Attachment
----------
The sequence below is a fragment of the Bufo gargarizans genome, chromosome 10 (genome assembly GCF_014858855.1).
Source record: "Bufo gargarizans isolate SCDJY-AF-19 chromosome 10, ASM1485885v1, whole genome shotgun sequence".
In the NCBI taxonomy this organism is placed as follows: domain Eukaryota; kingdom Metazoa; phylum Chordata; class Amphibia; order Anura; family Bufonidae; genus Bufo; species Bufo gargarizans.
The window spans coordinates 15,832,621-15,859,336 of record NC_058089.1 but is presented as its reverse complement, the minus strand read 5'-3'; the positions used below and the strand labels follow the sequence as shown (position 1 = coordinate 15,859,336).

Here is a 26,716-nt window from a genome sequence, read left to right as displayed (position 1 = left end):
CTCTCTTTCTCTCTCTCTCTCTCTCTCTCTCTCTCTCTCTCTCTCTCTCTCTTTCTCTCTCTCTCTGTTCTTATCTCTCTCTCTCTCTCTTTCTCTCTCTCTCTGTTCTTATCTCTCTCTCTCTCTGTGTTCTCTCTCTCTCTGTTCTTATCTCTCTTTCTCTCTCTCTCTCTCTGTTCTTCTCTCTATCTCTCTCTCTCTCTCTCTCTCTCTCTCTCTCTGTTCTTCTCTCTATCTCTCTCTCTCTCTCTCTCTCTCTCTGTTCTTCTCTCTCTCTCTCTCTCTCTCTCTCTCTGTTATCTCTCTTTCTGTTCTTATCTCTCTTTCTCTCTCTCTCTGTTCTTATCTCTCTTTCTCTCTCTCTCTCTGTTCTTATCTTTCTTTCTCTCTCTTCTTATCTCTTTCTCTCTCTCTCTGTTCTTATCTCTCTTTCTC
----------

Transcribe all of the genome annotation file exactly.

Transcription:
The sequence below is a fragment of the Bufo gargarizans genome, chromosome 10 (genome assembly GCF_014858855.1).
Source record: "Bufo gargarizans isolate SCDJY-AF-19 chromosome 10, ASM1485885v1, whole genome shotgun sequence".
In the NCBI taxonomy this organism is placed as follows: domain Eukaryota; kingdom Metazoa; phylum Chordata; class Amphibia; order Anura; family Bufonidae; genus Bufo; species Bufo gargarizans.
The window spans coordinates 15,832,621-15,859,336 of record NC_058089.1 but is presented as its reverse complement, the minus strand read 5'-3'; the positions used below and the strand labels follow the sequence as shown (position 1 = coordinate 15,859,336).

Here is a 26,716-nt window from a genome sequence, read left to right as displayed (position 1 = left end):
CTCTCTTTCTCTCTCTCTCTCTCTCTCTCTCTCTCTCTCTCTCTCTCTCTCTTTCTCTCTCTCTCTGTTCTTATCTCTCTCTCTCTCTCTTTCTCTCTCTCTCTGTTCTTATCTCTCTCTCTCTCTGTGTTCTCTCTCTCTCTGTTCTTATCTCTCTTTCTCTCTCTCTCTCTCTGTTCTTCTCTCTATCTCTCTCTCTCTCTCTCTCTCTCTCTCTCTCTGTTCTTCTCTCTATCTCTCTCTCTCTCTCTCTCTCTCTCTGTTCTTCTCTCTCTCTCTCTCTCTCTCTCTCTCTGTTATCTCTCTTTCTGTTCTTATCTCTCTTTCTCTCTCTCTCTGTTCTTATCTCTCTTTCTCTCTCTCTCTCTGTTCTTATCTTTCTTTCTCTCTCTTCTTATCTCTTTCTCTCTCTCTCTGTTCTTATCTCTCTTTCTC